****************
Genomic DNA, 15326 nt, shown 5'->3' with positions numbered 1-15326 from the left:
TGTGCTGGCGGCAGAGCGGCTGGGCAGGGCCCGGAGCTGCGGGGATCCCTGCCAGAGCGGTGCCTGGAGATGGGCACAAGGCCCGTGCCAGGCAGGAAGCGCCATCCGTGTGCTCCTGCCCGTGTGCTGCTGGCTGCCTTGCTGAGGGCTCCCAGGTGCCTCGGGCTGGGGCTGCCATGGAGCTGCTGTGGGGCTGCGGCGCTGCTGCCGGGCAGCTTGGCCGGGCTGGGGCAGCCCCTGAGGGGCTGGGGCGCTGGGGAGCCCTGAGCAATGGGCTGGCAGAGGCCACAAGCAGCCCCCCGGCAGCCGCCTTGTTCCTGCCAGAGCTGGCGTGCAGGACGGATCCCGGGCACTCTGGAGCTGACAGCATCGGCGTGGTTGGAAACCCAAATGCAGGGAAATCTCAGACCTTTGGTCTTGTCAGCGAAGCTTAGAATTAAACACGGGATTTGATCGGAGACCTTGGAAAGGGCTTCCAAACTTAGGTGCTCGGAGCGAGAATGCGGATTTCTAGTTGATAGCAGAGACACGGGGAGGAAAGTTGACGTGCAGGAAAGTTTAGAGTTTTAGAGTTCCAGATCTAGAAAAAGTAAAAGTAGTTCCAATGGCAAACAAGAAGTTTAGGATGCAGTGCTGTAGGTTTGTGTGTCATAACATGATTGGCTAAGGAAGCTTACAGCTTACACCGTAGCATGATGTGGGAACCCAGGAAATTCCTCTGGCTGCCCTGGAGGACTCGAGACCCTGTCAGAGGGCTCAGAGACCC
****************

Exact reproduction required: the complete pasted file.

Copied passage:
Genomic DNA, 15326 nt, shown 5'->3' with positions numbered 1-15326 from the left:
TGTGCTGGCGGCAGAGCGGCTGGGCAGGGCCCGGAGCTGCGGGGATCCCTGCCAGAGCGGTGCCTGGAGATGGGCACAAGGCCCGTGCCAGGCAGGAAGCGCCATCCGTGTGCTCCTGCCCGTGTGCTGCTGGCTGCCTTGCTGAGGGCTCCCAGGTGCCTCGGGCTGGGGCTGCCATGGAGCTGCTGTGGGGCTGCGGCGCTGCTGCCGGGCAGCTTGGCCGGGCTGGGGCAGCCCCTGAGGGGCTGGGGCGCTGGGGAGCCCTGAGCAATGGGCTGGCAGAGGCCACAAGCAGCCCCCCGGCAGCCGCCTTGTTCCTGCCAGAGCTGGCGTGCAGGACGGATCCCGGGCACTCTGGAGCTGACAGCATCGGCGTGGTTGGAAACCCAAATGCAGGGAAATCTCAGACCTTTGGTCTTGTCAGCGAAGCTTAGAATTAAACACGGGATTTGATCGGAGACCTTGGAAAGGGCTTCCAAACTTAGGTGCTCGGAGCGAGAATGCGGATTTCTAGTTGATAGCAGAGACACGGGGAGGAAAGTTGACGTGCAGGAAAGTTTAGAGTTTTAGAGTTCCAGATCTAGAAAAAGTAAAAGTAGTTCCAATGGCAAACAAGAAGTTTAGGATGCAGTGCTGTAGGTTTGTGTGTCATAACATGATTGGCTAAGGAAGCTTACAGCTTACACCGTAGCATGATGTGGGAACCCAGGAAATTCCTCTGGCTGCCCTGGAGGACTCGAGACCCTGTCAGAGGGCTCAGAGACCC